Envisioning the story is the most basic building block for all story tellers, whether the story is a factual retelling or a fantasy occurring in the mind of the author. People, time, and place all create a framework from which to hang the elements of the tale. Creating an image of the location in the mind of the audience is an exciting challenge, regardless of the objective of story.
The adage ‘a picture is worth a thousand words’ now comes to mind. How many words does it take to draw a picture in the mind of the listener or reader? Do you wax eloquent, using paragraphs and pages to bring elaborate detail or do you think more poetically and beautifully brief? For example, the title Snow Falling on Cedars immediately paints a picture. The picture will be different for everyone, but nonetheless clear in their mind’s eye.
For Shadow Ballet I chose a location I often visited as a child. My memories are filled with days spent on the beach with my Nana, brother, and cousins. Describing the sweeping grandeur of the location required a couple sentences, but then was fleshed out by the interaction of the characters. The geology and geography is the result of tectonic plates at the northern end of the San Andreas fault, the ebb and flow of the great glaciers, and the influences and impact of the weather.
The rise and fall of ocean levels has created the lagoons, building barriers of sand and gravel to trap the water of small streams and in two instances, mix it with the briny waters of the Pacific Ocean. The water is relatively shallow, usually cold enough to make a fine habitat for salmon and steelhead. Of the two brackish lagoons, only Big Lagoon has been developed with housing. The wonderful thing about creating a story in a familiar place is that you are free to play with the details. For instance, while there are several small cabins atop the bluff, I tinkered with the placement and architecture, and then added a non-existent street and houses behind them as well as a campground on the east shore. I tried to remain true to the climate, the forest, the beach, and the character of the towns whose names I used, but took whatever liberties felt correct to build my story.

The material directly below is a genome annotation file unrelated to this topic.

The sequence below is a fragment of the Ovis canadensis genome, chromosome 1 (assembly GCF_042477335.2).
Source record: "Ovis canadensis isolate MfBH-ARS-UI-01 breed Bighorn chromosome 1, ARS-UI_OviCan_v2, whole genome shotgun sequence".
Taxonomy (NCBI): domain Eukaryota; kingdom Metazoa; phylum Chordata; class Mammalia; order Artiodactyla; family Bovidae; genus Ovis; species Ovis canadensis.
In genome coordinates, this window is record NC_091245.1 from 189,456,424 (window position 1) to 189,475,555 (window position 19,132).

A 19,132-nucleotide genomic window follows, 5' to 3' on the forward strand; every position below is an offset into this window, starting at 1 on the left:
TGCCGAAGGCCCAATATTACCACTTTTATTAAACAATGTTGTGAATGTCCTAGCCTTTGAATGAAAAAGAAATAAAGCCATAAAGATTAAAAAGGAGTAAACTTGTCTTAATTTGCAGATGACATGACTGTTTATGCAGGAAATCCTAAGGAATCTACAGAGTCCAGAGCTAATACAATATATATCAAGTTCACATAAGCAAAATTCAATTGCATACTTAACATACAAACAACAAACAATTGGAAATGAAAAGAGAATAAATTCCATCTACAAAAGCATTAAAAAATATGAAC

There are many ways to describe a setting and all are good. I try to create a living picture with my descriptions. In closing, I offer a brief passage about the ending of day.
Lengthening shadows reached out to pull the blanket of night across the land.